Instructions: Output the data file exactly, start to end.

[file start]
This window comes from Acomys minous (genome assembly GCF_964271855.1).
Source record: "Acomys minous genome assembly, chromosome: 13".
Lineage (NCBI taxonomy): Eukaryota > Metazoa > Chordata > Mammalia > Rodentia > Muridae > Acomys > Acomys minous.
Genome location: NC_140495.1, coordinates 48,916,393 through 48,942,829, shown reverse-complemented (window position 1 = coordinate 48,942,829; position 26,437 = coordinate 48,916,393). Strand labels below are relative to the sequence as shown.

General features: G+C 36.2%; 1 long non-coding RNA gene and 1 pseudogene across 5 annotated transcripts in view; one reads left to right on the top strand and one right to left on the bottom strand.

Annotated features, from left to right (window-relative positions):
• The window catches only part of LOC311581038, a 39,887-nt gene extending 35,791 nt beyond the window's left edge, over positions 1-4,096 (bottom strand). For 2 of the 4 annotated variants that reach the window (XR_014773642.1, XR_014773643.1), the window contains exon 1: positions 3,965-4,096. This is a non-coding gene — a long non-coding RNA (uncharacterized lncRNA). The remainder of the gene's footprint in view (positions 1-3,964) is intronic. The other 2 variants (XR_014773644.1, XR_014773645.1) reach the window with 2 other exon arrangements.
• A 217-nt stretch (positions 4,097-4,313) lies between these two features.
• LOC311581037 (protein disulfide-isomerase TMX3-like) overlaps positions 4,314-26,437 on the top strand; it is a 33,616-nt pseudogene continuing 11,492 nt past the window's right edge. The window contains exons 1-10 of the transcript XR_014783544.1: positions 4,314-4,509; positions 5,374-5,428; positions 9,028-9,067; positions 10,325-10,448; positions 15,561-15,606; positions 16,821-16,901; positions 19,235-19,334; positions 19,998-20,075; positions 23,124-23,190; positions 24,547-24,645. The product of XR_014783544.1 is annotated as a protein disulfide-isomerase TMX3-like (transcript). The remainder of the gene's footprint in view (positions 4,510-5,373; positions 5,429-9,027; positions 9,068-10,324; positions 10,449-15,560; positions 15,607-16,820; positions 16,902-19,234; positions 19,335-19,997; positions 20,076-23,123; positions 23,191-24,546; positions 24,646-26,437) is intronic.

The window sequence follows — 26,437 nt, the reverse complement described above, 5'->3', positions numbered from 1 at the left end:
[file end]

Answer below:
This window comes from Acomys minous (genome assembly GCF_964271855.1).
Source record: "Acomys minous genome assembly, chromosome: 13".
Lineage (NCBI taxonomy): Eukaryota > Metazoa > Chordata > Mammalia > Rodentia > Muridae > Acomys > Acomys minous.
Genome location: NC_140495.1, coordinates 48,916,393 through 48,942,829, shown reverse-complemented (window position 1 = coordinate 48,942,829; position 26,437 = coordinate 48,916,393). Strand labels below are relative to the sequence as shown.

General features: G+C 36.2%; 1 long non-coding RNA gene and 1 pseudogene across 5 annotated transcripts in view; one reads left to right on the top strand and one right to left on the bottom strand.

Annotated features, from left to right (window-relative positions):
• The window catches only part of LOC311581038, a 39,887-nt gene extending 35,791 nt beyond the window's left edge, over positions 1-4,096 (bottom strand). For 2 of the 4 annotated variants that reach the window (XR_014773642.1, XR_014773643.1), the window contains exon 1: positions 3,965-4,096. This is a non-coding gene — a long non-coding RNA (uncharacterized lncRNA). The remainder of the gene's footprint in view (positions 1-3,964) is intronic. The other 2 variants (XR_014773644.1, XR_014773645.1) reach the window with 2 other exon arrangements.
• A 217-nt stretch (positions 4,097-4,313) lies between these two features.
• LOC311581037 (protein disulfide-isomerase TMX3-like) overlaps positions 4,314-26,437 on the top strand; it is a 33,616-nt pseudogene continuing 11,492 nt past the window's right edge. The window contains exons 1-10 of the transcript XR_014783544.1: positions 4,314-4,509; positions 5,374-5,428; positions 9,028-9,067; positions 10,325-10,448; positions 15,561-15,606; positions 16,821-16,901; positions 19,235-19,334; positions 19,998-20,075; positions 23,124-23,190; positions 24,547-24,645. The product of XR_014783544.1 is annotated as a protein disulfide-isomerase TMX3-like (transcript). The remainder of the gene's footprint in view (positions 4,510-5,373; positions 5,429-9,027; positions 9,068-10,324; positions 10,449-15,560; positions 15,607-16,820; positions 16,902-19,234; positions 19,335-19,997; positions 20,076-23,123; positions 23,191-24,546; positions 24,646-26,437) is intronic.

The window sequence follows — 26,437 nt, the reverse complement described above, 5'->3', positions numbered from 1 at the left end: